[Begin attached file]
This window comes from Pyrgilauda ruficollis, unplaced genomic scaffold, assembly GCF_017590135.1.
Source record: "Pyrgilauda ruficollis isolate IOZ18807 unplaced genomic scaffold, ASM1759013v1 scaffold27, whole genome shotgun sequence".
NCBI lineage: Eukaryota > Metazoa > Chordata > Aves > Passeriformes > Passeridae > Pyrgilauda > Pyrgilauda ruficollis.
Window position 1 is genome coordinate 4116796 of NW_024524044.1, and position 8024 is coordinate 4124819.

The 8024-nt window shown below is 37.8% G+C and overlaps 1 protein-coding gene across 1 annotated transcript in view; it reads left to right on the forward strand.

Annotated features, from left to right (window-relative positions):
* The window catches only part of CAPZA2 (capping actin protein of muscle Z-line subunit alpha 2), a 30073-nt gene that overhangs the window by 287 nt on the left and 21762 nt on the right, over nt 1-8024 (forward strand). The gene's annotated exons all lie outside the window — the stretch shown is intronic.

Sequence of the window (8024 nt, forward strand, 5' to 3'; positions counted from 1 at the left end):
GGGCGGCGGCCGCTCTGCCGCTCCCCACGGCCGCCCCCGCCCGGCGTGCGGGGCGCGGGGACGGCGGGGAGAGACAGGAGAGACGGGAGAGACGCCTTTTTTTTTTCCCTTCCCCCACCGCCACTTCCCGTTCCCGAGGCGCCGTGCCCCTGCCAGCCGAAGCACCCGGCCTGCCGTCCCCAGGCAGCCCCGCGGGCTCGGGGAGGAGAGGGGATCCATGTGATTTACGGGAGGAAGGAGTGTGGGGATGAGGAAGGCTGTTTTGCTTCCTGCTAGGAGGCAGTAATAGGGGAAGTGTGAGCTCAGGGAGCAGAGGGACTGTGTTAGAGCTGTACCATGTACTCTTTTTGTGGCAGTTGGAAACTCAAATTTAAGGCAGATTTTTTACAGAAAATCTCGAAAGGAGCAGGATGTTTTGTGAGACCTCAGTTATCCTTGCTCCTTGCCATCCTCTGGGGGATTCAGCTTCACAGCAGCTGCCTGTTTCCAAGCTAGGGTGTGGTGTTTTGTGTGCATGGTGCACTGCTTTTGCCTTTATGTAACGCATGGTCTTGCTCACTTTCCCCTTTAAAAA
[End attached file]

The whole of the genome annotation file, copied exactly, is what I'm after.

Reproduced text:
This window comes from Pyrgilauda ruficollis, unplaced genomic scaffold, assembly GCF_017590135.1.
Source record: "Pyrgilauda ruficollis isolate IOZ18807 unplaced genomic scaffold, ASM1759013v1 scaffold27, whole genome shotgun sequence".
NCBI lineage: Eukaryota > Metazoa > Chordata > Aves > Passeriformes > Passeridae > Pyrgilauda > Pyrgilauda ruficollis.
Window position 1 is genome coordinate 4116796 of NW_024524044.1, and position 8024 is coordinate 4124819.

The 8024-nt window shown below is 37.8% G+C and overlaps 1 protein-coding gene across 1 annotated transcript in view; it reads left to right on the forward strand.

Annotated features, from left to right (window-relative positions):
* The window catches only part of CAPZA2 (capping actin protein of muscle Z-line subunit alpha 2), a 30073-nt gene that overhangs the window by 287 nt on the left and 21762 nt on the right, over nt 1-8024 (forward strand). The gene's annotated exons all lie outside the window — the stretch shown is intronic.

Sequence of the window (8024 nt, forward strand, 5' to 3'; positions counted from 1 at the left end):
GGGCGGCGGCCGCTCTGCCGCTCCCCACGGCCGCCCCCGCCCGGCGTGCGGGGCGCGGGGACGGCGGGGAGAGACAGGAGAGACGGGAGAGACGCCTTTTTTTTTTCCCTTCCCCCACCGCCACTTCCCGTTCCCGAGGCGCCGTGCCCCTGCCAGCCGAAGCACCCGGCCTGCCGTCCCCAGGCAGCCCCGCGGGCTCGGGGAGGAGAGGGGATCCATGTGATTTACGGGAGGAAGGAGTGTGGGGATGAGGAAGGCTGTTTTGCTTCCTGCTAGGAGGCAGTAATAGGGGAAGTGTGAGCTCAGGGAGCAGAGGGACTGTGTTAGAGCTGTACCATGTACTCTTTTTGTGGCAGTTGGAAACTCAAATTTAAGGCAGATTTTTTACAGAAAATCTCGAAAGGAGCAGGATGTTTTGTGAGACCTCAGTTATCCTTGCTCCTTGCCATCCTCTGGGGGATTCAGCTTCACAGCAGCTGCCTGTTTCCAAGCTAGGGTGTGGTGTTTTGTGTGCATGGTGCACTGCTTTTGCCTTTATGTAACGCATGGTCTTGCTCACTTTCCCCTTTAAAAA